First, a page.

“Sleeper”: Sculpture House by Kasmir Lara V. Osias

They say that the future cannot be told. The future cannot be seen. Yes, you can somehow predict what shall happen but you can never be too sure of it because tomorrow is impulsive. It’s a surprise. You’ll never know for sure until tomorrow is today and later is now. But in some such way, Architect Charles Deaton had a bit of the future in his mind that he sculpted it.

Normally, architects would draw or sketch their designs or plans but not Architect Deaton, he sculpted his design first and then he drew the plans. Through this, he got the name “Sculptured House” as he broke the monotonous rectangular houses of the 60’s.

“People aren’t angular. So why should they live in rectangles?” said Arch Deaton.

Its form, its style and its materials have this certain feel of today. This, as opposed to what the current trend was during the 1960’s, was very opposite, very bold and very out of the box. It was, perhaps, a rebellion. Who would’ve though that this house was built way back in 1963?

Architect Deaton designed it for himself but he never lived in it. Don’t think he didn’t want to because he dreamt to live in it. He just never had the chance to because he couldn’t afford to fix the interiors of it after paying $100,000 for the building itself. He didn’t give up easily; he tried to hold on to it. But for forty years, still its interior sat empty even with the help of $20,000 he got from the Director of the film “Sleeper” Woody Allen, it wasn’t enough. He had to let go. He sold it. Ironic how he built his dream but never really experienced it: “The Habitable Sculpture”.

From one rich man to another, the house was auctioned and sold. Perhaps the owners found it far or hard to keep since Sculpture House was built on Genesee Mountain for that’s how Architect Deaton pictured it – building on a high point to have the world just right below you. Given that, its owner had to drive miles just to get to it thus only letting them live there for ten days or so. Aside from that, its exterior is 50% glass, the teenagers around Genesee Mountain just broke all of them one time and as a result, the snow, rain and animals got in and lived in it. Even the animals got to Arch Deaton’s dream first. After so many years, the house was bought by this buyer who’d never sell it for he looked at it the same way Ach Deaton did. His name is Michael Dunahay.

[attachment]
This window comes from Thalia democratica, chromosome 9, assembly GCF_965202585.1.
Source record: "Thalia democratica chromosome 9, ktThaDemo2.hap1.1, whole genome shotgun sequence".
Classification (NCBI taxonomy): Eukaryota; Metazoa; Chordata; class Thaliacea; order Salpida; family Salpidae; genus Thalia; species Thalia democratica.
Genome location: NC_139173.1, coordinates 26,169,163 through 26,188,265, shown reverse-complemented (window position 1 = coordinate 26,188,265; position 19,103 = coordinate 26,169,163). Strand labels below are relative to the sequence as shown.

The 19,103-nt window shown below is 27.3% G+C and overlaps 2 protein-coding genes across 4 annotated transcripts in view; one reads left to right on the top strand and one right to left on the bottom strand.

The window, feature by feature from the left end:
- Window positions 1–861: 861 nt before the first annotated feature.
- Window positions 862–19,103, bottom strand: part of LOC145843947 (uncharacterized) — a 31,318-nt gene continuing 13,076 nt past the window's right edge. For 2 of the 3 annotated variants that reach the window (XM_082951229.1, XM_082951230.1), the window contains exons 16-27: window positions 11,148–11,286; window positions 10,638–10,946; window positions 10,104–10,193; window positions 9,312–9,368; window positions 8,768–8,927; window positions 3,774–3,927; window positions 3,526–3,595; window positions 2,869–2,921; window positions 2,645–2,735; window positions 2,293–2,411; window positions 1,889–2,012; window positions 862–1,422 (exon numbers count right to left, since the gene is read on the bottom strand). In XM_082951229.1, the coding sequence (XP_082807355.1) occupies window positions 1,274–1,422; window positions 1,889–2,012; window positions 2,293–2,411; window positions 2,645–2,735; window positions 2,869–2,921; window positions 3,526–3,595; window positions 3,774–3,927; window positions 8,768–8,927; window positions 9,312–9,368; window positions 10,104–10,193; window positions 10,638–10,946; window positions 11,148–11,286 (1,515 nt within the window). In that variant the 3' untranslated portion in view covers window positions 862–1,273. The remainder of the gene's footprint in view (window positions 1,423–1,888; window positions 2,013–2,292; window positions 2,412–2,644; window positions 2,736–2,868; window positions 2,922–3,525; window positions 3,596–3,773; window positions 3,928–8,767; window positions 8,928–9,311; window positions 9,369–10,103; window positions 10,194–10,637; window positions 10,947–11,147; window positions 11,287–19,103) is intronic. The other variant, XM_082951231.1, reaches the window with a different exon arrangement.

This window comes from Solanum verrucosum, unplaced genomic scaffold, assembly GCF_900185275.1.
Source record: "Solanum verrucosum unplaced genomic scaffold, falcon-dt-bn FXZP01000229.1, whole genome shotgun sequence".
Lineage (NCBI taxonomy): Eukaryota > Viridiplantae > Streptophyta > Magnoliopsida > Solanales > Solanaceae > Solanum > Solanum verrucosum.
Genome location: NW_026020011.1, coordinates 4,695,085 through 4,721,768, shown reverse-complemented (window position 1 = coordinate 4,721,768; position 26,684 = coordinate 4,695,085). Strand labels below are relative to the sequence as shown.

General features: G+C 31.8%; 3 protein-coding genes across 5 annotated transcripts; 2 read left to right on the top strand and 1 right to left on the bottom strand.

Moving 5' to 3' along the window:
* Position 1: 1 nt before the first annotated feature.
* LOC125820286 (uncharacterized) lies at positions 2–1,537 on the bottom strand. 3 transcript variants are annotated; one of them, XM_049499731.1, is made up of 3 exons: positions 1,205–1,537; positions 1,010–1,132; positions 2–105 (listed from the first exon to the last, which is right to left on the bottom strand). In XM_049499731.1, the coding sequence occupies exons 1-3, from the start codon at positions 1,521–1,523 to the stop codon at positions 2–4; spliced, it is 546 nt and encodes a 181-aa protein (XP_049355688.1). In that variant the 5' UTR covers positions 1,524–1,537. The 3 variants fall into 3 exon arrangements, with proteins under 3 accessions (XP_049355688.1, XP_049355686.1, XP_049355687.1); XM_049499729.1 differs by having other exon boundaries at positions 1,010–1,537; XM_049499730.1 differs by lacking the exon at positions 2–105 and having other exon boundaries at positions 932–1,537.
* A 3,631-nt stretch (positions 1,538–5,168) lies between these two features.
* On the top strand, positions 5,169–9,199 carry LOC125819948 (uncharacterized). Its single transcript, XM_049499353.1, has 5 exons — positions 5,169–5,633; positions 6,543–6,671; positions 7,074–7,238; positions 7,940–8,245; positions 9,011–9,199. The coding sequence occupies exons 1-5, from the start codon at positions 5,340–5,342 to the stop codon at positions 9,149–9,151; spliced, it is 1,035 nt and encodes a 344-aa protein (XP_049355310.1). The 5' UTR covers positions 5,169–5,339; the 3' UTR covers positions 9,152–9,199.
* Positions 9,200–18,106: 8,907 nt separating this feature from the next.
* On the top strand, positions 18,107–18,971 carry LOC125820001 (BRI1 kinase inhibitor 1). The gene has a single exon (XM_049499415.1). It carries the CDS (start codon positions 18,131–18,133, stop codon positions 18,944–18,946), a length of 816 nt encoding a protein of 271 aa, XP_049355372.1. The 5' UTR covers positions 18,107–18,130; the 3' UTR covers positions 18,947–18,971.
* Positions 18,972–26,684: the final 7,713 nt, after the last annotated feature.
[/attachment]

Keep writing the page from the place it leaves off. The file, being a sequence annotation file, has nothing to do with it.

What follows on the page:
Michael Dunahay is a descendent of pioneers who settled in Pueblo. “My mother always said the house had the best view in Colorado,” said Dunahay. Lucky for Dunahay, the preceding buyer of the house, Internet billionaire John J. Huggins, renovated it. Huggins paid $2 million for its renovation. Interestingly, he got Arch Deaton’s daughter Charley and her husband to design its interiors. Charley meticulously picked all the furniture because she wanted it to be perfect for her father’s design, as if she wanted to make her father’s dream live. Exotic materials, rare marbles and stones, everything had to perfectly fit. Huggins wanted to enhance it in the best way possible. Aside from hiring Charley, he even got Arch Deaton’s furniture design for the house custom-made. Since he was young, he was already in love with the house but then he never lived in it so he sold it to Michael Dunahay.


Even if Michael Dunahay got to buy it when his mother has passed away, he didn’t regret anything. In fact, he’s thinking of installing a windmill since it gets so airy up there. He wanted to expand the green environment of the said house. This is the difference between Dunahay and all the other buyers. He knew about the story of the house. It wasn’t just a product of a great modernist, it has a story.

Arch Deaton’s father was a geologist. He took them almost everywhere he went and Arch Deaton never forgot those places… the canyons, the gullies, the caves, the rocks and more. He got away from the cities filled with geometric buildings because at that time, Euclid’s grid was what they followed. He found it odd that people lived too geometric while the human anatomy is full of curves. So he came up with a building with no corners and said…

“On Genesee Mountain I found a high point of land where I could stand and feel the great reaches of the Earth. I wanted the shape of it to sing an unencumbered song.”








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